Rensselaer County Democrats Continue to Push for Exploring the Possibilities to Establishment a County Animal Shelter
Rensselaer County filed legislation on Tuesday to establish a bipartisan committee to research the physical and financial requirements needed to make a county-wide animal shelter in Rensselaer County. This committee will be tasked with coming up with a plan on/or before January 1, 2024.
In a recent press release, County Executive Steve McLaughlin stated, “Rensselaer County finances are strong and being managed effectively to benefit county residents and taxpayers, and to ensure delivery of needed county services.” Rensselaer County has realized financial equity from windfall sales tax revenue, as well as from recurring American Rescue Plan Act (ARPA) aid. “It is time to use these resources wisely and as the county executive has stated, it is time to address the voids we have in services in our county. An animal shelter is a critical need for a growing, vibrant county,” said Deputy Minority Leader Cindy Doran.
“The lack of a shelter in a community creates a bandwidth of health and safety problems that will have a serious impact on quality-of-life issues for residents of our county, we have heard from so many who already have been experiencing these problems on a daily basis,” said Minority Leader Peter Grimm. As we Reimagine Rensselaer and continue to attract major employers like Regeneron and Amazon we need to make sure that we are a county that has the services to make these company’s employees want to choose Rensselaer County as home,” continued Grimm.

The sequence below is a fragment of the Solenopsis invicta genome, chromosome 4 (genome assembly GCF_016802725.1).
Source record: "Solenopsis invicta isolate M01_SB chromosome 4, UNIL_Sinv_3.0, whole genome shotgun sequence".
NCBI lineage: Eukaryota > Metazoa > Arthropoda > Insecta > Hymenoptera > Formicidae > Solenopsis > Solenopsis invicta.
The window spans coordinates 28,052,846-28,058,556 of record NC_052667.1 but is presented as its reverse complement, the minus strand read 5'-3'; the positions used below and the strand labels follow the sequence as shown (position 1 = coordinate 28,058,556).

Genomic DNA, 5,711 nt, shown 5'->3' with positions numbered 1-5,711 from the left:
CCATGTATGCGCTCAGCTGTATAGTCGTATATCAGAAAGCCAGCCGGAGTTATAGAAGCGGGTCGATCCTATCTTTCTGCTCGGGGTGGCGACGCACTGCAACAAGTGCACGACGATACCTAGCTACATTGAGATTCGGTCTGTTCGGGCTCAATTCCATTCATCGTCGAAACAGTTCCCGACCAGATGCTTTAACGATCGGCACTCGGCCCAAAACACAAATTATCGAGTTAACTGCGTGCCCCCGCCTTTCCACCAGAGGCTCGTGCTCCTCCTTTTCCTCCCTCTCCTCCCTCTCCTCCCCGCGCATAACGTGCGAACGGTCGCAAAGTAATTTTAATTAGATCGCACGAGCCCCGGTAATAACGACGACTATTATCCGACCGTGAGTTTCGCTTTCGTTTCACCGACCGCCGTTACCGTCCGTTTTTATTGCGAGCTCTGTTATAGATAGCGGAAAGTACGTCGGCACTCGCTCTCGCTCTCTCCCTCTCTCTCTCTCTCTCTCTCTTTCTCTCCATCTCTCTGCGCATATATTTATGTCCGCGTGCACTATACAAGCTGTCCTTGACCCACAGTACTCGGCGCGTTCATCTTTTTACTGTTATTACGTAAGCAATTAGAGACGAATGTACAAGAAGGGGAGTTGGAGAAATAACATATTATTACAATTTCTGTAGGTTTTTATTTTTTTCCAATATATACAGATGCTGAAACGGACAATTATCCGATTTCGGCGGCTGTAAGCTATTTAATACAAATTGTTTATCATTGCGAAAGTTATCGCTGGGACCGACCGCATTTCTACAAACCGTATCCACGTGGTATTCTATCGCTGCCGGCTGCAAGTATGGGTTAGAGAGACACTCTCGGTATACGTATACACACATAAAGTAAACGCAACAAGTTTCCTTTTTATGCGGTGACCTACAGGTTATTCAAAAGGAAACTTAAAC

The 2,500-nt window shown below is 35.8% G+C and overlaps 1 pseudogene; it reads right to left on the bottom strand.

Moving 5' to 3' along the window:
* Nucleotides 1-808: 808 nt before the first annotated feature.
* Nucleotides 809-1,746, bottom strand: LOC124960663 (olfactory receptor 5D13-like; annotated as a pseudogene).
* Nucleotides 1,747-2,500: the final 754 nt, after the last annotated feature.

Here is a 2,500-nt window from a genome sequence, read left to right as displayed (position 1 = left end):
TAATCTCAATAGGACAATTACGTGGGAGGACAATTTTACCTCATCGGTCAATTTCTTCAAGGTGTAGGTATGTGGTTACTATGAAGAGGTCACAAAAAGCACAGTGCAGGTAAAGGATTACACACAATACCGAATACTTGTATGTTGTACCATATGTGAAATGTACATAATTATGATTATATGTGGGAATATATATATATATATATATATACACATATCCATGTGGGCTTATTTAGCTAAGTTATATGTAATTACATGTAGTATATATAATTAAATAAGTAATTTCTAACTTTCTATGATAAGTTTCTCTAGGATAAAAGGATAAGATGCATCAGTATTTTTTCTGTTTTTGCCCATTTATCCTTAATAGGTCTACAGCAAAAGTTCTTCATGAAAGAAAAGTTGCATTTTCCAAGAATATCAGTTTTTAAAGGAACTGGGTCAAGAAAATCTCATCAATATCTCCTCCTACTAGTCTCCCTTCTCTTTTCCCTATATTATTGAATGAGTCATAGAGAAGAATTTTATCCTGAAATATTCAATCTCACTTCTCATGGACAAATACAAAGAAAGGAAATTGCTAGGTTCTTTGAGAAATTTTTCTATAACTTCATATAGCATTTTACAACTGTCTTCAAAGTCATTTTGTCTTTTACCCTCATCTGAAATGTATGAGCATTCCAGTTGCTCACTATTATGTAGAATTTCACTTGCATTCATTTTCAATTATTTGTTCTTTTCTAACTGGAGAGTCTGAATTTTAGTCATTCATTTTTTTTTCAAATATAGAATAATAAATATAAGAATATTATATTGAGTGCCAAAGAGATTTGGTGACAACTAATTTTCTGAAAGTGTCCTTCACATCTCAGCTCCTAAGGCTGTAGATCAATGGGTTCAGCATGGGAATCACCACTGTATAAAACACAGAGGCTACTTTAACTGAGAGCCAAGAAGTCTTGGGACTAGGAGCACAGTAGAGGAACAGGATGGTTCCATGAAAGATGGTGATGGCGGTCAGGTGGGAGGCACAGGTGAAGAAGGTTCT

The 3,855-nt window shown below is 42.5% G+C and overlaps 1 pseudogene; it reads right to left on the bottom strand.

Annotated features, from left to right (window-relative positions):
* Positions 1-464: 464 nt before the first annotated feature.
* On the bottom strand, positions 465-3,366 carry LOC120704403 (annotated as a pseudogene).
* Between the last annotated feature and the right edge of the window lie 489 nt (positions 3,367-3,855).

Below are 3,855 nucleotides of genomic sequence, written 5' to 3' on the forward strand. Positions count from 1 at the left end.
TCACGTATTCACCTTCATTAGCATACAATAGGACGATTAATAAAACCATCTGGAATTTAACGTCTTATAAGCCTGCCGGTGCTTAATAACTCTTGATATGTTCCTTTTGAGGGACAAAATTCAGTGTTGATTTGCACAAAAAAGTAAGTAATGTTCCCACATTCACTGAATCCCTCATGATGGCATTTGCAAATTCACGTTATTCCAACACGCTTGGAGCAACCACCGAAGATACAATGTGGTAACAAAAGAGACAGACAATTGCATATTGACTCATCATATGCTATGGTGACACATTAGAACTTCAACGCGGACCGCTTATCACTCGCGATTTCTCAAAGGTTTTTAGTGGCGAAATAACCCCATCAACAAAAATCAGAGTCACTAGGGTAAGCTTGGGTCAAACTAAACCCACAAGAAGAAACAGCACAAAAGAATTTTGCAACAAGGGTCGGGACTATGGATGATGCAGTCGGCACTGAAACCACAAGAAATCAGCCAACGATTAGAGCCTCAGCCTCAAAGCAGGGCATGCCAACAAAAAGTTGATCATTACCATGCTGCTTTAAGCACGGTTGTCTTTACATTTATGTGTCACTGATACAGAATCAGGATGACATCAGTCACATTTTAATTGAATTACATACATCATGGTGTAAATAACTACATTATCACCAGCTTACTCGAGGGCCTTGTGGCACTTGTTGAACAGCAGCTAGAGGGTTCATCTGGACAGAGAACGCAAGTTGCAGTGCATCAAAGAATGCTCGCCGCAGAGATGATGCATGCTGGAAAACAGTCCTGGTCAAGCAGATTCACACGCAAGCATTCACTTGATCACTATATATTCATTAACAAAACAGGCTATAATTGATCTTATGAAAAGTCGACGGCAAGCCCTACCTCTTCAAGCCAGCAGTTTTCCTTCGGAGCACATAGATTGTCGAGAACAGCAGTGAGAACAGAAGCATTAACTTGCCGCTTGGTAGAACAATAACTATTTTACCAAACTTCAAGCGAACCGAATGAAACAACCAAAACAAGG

The Mohawk Hudson Humane Society, the region’s current shelter, is incapable of serving the multiple counties in its midst, and has thus severed contracts with numerous Rensselaer County municipalities, leaving the vast majority of our 14 towns, 6 villages and the city of Rensselaer without an adequate location in which to secure stray, unwanted, abused or neglected cats and dogs, and in which to adopt, relinquish or identify these pets.
“The void created by Mohawk Hudson Humane Society leaves many Rensselaer County residents with absolutely no humanitarian options for managing any of these animal concerns. This has and will continue to find people making inhumane and possible illegal decisions on managing animal issues,” said Legislator Nina Nichols. “Many of our current and potential residents of Rensselaer County take the humane treatment of animals so seriously that it is a factor in their decision on where to live,” continued Nichols.